Nigeria: Report exposes monumental revenue loss to ill-managed oil and gas sector 

Poor management of expectation by the government coupled with weak oversight capacity of the Legislative Committees and other agencies have been identified as contributory setbacks to the management of natural resources wealth for the benefit of current and future generations.

These disclosures are contained in a published 233-pages study entitled ‘2017 Benchmarking Exercise Report’ of the Nigeria Natural Resource Charter in collaboration with Civil Society Legislative Advocacy Centre (CISLAC), Centre for Public Policy Alternatives (CPPA), Centre for Study of the Economies of Africa (CSEA), Centre for Social Justice (CSJ) and Social Action (SA).

The Report, through 12 broad principles evaluates the existing effort and capacity by the government in the management of natural resources wealth for the benefit of current and future generations; and bemoans the unfavourable oil and gas fiscal regimes to Nigeria regardless of complexity of the agencies administering taxes in the sector.

It observes total weakness in oversight activities of Legislative Committees and other government Agencies owing to their non-independence, lack of capacity to monitor and enforce compliance on the operators and conflict of interest by politically exposed persons.

“Monitoring of operation across operations across every stage of projects is ineffective as the government agencies responsible are deficient in technical capacity and not well resourced. Oversight institutions are weak, inefficient and in some cases, compromised.

“The Fiscal Regimes remain unfavourable to Nigeria with the International Oil Companies benefitting more.

“The taxes in the sector remain complex with multiple agencies saddled with responsibilities of collecting diverse types of taxes and streams of revenue and the ability of revenue authorities to collect what is due [is] in doubt due to inadequate capacity and resources.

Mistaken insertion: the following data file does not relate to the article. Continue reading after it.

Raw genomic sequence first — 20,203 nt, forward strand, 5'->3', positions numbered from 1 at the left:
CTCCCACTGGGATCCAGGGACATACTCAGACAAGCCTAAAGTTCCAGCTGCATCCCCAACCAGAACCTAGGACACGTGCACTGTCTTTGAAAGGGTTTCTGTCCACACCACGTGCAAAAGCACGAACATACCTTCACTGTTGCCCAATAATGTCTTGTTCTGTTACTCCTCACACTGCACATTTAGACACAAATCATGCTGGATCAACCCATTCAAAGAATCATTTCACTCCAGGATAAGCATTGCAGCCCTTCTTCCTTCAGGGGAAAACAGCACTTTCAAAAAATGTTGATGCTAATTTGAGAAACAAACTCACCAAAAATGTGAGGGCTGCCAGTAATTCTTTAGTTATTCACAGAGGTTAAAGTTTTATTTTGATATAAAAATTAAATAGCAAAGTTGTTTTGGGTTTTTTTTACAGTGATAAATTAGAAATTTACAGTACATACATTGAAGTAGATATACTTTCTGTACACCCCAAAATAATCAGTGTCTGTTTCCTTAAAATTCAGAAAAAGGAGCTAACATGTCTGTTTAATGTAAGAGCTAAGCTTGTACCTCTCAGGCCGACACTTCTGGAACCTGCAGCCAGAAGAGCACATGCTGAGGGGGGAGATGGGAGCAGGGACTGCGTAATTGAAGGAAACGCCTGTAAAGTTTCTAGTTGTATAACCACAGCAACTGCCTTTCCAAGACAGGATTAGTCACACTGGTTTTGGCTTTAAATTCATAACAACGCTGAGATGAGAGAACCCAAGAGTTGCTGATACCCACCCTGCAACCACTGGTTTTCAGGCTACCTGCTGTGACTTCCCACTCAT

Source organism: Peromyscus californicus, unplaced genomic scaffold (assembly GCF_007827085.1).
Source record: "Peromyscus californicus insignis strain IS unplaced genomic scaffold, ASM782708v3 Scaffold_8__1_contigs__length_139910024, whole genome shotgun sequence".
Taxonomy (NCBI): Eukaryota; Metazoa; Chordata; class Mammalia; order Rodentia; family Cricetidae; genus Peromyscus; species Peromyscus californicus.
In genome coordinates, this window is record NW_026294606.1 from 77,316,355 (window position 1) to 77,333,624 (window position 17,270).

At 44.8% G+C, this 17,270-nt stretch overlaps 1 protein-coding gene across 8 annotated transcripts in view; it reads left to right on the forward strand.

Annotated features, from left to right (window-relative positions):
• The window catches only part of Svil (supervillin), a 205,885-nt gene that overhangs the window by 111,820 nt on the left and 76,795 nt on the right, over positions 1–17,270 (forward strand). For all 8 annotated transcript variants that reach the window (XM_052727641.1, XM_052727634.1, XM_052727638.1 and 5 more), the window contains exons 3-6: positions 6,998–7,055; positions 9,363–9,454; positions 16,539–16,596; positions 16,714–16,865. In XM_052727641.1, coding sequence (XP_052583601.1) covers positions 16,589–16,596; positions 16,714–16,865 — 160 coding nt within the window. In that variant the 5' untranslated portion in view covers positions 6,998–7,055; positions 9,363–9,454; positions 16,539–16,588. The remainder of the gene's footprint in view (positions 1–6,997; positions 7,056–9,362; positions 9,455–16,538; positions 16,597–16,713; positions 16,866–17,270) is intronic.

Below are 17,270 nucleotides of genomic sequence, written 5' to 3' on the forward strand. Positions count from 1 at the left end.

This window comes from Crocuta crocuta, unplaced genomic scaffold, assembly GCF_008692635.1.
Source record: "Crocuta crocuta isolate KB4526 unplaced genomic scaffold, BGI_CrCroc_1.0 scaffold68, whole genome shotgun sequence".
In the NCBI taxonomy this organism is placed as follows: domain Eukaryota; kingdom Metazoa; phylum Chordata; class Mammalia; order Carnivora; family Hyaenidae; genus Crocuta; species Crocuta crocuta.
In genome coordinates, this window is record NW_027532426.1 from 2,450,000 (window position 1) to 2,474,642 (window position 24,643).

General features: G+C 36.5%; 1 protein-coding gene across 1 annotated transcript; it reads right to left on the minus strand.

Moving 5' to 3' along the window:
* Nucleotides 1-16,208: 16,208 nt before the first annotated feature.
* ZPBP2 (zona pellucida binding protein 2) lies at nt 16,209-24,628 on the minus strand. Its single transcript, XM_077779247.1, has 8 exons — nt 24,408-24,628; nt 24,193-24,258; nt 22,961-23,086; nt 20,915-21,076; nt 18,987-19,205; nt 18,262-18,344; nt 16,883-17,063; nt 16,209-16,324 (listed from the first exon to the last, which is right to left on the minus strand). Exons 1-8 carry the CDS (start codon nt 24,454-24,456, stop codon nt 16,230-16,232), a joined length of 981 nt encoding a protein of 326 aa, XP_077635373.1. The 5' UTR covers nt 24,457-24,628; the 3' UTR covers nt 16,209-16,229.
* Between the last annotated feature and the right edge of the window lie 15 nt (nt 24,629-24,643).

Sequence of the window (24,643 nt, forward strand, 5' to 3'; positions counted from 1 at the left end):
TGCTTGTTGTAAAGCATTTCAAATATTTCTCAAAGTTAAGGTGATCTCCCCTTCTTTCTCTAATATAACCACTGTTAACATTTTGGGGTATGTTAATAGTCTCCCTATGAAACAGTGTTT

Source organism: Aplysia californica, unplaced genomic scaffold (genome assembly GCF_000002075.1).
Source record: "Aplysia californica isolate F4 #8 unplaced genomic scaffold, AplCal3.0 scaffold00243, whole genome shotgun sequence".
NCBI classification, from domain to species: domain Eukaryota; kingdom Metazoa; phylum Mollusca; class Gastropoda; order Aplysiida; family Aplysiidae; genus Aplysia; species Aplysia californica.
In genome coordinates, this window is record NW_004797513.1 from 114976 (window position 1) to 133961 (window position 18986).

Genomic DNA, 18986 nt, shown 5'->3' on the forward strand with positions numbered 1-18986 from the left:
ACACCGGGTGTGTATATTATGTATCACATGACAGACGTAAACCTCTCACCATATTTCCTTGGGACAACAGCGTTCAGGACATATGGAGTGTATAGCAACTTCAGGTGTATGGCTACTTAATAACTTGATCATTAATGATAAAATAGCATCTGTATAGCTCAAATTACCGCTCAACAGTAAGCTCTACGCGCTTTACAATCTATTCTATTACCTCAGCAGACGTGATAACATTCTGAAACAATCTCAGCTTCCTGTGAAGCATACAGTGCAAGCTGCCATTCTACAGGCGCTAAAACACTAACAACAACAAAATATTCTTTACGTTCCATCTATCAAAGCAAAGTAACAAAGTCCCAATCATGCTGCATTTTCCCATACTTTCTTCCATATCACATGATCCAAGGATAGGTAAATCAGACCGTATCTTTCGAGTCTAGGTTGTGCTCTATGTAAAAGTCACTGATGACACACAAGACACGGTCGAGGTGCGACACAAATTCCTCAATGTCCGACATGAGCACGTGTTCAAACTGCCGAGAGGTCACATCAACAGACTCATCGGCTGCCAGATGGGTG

“Government continues to employ costly incentives which result in revenue loss and there are insufficient anti-tax avoidance mechanisms both in policy and in practice. Government take PSCs for Nigeria remains among the lowest in the world and deep-water oil royalties remain at zero percent.

“Outdated contracts and expired MOUs are still in force resulting in under assessments and under-payments subsequently leading to loss in revenue to the government,” the report laments,” the report reveals.

The study notes absence of strategic impact assessment and poor disclosure of exploration and licencing information, adding that the power of discretion for licensing award still subsists with lack of transparency in bidding process.

Acknowledging the steps taken by the government to improve transparency and accountability of public institutions through implementation of instruments to track spending and deployment of information management system across agencies, the report however, bewails delay in prioritising proactive disclosure of public information by public institutions.

As related to the host communities, it observes deliberate neglect by the government and absence of appropriate policies to ensure meaningful participation by the communities in the assessment of severity of projects development with weak grievance mechanisms at local and national levels.